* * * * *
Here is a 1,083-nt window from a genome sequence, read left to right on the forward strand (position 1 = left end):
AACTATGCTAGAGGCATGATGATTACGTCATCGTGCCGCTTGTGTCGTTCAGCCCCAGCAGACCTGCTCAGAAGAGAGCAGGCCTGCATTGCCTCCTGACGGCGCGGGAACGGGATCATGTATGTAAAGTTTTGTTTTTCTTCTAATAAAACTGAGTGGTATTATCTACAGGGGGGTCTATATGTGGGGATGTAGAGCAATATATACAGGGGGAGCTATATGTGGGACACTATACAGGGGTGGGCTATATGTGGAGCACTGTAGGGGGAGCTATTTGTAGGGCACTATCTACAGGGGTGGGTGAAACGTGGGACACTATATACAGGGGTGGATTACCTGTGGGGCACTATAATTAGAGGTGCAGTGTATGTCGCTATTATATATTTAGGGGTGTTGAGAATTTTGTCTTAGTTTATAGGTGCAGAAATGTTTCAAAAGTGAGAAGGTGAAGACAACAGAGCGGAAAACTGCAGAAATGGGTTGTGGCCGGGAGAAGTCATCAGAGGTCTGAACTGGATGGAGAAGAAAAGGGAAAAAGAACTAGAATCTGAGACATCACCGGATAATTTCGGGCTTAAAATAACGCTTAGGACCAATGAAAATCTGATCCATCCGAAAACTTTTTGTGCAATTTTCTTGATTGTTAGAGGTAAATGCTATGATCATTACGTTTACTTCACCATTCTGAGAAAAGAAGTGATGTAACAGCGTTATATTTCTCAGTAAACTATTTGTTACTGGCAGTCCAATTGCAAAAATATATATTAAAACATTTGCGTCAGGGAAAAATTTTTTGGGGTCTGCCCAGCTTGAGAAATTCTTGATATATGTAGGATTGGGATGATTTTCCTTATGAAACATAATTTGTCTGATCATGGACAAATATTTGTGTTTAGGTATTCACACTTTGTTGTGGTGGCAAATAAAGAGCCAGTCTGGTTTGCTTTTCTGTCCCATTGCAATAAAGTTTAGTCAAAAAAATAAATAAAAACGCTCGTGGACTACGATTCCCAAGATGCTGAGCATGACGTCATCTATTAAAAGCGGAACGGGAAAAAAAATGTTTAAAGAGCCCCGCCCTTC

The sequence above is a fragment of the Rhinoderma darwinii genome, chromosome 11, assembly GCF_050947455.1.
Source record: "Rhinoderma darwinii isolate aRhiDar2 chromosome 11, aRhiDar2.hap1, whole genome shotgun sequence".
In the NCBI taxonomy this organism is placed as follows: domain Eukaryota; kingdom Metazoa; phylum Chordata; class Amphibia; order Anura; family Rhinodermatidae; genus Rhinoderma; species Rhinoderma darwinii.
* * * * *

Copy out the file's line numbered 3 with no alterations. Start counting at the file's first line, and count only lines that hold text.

The sequence above is a fragment of the Rhinoderma darwinii genome, chromosome 11, assembly GCF_050947455.1.